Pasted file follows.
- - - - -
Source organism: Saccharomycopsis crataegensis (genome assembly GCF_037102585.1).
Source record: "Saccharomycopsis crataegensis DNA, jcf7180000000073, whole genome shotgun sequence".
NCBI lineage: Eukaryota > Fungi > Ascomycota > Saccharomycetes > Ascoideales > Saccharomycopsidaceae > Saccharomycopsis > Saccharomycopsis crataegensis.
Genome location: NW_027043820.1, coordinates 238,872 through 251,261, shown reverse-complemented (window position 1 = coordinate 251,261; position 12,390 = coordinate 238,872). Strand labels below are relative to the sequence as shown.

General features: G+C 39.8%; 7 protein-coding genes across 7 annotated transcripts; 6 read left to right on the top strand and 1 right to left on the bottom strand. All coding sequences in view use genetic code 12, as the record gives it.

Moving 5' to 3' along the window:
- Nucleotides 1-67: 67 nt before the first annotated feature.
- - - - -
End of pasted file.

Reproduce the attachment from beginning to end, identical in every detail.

Source organism: Saccharomycopsis crataegensis (genome assembly GCF_037102585.1).
Source record: "Saccharomycopsis crataegensis DNA, jcf7180000000073, whole genome shotgun sequence".
NCBI lineage: Eukaryota > Fungi > Ascomycota > Saccharomycetes > Ascoideales > Saccharomycopsidaceae > Saccharomycopsis > Saccharomycopsis crataegensis.
Genome location: NW_027043820.1, coordinates 238,872 through 251,261, shown reverse-complemented (window position 1 = coordinate 251,261; position 12,390 = coordinate 238,872). Strand labels below are relative to the sequence as shown.

General features: G+C 39.8%; 7 protein-coding genes across 7 annotated transcripts; 6 read left to right on the top strand and 1 right to left on the bottom strand. All coding sequences in view use genetic code 12, as the record gives it.

Moving 5' to 3' along the window:
- Nucleotides 1-67: 67 nt before the first annotated feature.